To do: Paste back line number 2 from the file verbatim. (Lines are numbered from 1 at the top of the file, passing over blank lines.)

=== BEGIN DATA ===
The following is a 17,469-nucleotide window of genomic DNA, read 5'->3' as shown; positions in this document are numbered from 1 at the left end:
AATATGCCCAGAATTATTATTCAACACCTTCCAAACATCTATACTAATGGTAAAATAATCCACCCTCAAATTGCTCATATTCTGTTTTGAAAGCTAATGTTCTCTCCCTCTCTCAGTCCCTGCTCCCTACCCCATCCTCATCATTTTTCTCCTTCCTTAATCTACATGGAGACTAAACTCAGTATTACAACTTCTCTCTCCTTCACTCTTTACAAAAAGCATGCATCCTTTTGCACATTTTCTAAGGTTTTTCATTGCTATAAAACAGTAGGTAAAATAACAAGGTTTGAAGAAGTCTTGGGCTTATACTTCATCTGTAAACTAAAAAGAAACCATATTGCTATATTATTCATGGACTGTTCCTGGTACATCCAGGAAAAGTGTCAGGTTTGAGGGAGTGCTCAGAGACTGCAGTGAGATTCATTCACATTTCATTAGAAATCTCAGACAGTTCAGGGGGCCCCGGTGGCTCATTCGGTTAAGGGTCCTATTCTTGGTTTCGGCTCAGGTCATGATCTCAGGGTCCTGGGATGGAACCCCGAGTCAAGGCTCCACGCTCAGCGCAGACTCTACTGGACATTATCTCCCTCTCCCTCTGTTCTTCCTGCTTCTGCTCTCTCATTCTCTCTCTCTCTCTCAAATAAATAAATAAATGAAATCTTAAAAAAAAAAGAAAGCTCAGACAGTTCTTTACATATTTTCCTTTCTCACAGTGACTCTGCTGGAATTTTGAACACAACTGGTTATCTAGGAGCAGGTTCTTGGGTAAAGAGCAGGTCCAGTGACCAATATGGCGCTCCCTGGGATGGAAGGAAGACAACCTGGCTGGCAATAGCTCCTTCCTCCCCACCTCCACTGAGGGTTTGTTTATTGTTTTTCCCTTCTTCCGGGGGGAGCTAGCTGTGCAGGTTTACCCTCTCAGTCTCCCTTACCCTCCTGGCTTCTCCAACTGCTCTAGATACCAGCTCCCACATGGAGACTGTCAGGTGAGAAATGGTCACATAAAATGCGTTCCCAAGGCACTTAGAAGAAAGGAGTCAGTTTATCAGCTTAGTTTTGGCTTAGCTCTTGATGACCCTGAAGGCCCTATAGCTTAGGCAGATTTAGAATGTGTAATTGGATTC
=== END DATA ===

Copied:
AATATGCCCAGAATTATTATTCAACACCTTCCAAACATCTATACTAATGGTAAAATAATCCACCCTCAAATTGCTCATATTCTGTTTTGAAAGCTAATGTTCTCTCCCTCTCTCAGTCCCTGCTCCCTACCCCATCCTCATCATTTTTCTCCTTCCTTAATCTACATGGAGACTAAACTCAGTATTACAACTTCTCTCTCCTTCACTCTTTACAAAAAGCATGCATCCTTTTGCACATTTTCTAAGGTTTTTCATTGCTATAAAACAGTAGGTAAAATAACAAGGTTTGAAGAAGTCTTGGGCTTATACTTCATCTGTAAACTAAAAAGAAACCATATTGCTATATTATTCATGGACTGTTCCTGGTACATCCAGGAAAAGTGTCAGGTTTGAGGGAGTGCTCAGAGACTGCAGTGAGATTCATTCACATTTCATTAGAAATCTCAGACAGTTCAGGGGGCCCCGGTGGCTCATTCGGTTAAGGGTCCTATTCTTGGTTTCGGCTCAGGTCATGATCTCAGGGTCCTGGGATGGAACCCCGAGTCAAGGCTCCACGCTCAGCGCAGACTCTACTGGACATTATCTCCCTCTCCCTCTGTTCTTCCTGCTTCTGCTCTCTCATTCTCTCTCTCTCTCTCAAATAAATAAATAAATGAAATCTTAAAAAAAAAAGAAAGCTCAGACAGTTCTTTACATATTTTCCTTTCTCACAGTGACTCTGCTGGAATTTTGAACACAACTGGTTATCTAGGAGCAGGTTCTTGGGTAAAGAGCAGGTCCAGTGACCAATATGGCGCTCCCTGGGATGGAAGGAAGACAACCTGGCTGGCAATAGCTCCTTCCTCCCCACCTCCACTGAGGGTTTGTTTATTGTTTTTCCCTTCTTCCGGGGGGAGCTAGCTGTGCAGGTTTACCCTCTCAGTCTCCCTTACCCTCCTGGCTTCTCCAACTGCTCTAGATACCAGCTCCCACATGGAGACTGTCAGGTGAGAAATGGTCACATAAAATGCGTTCCCAAGGCACTTAGAAGAAAGGAGTCAGTTTATCAGCTTAGTTTTGGCTTAGCTCTTGATGACCCTGAAGGCCCTATAGCTTAGGCAGATTTAGAATGTGTAATTGGATTC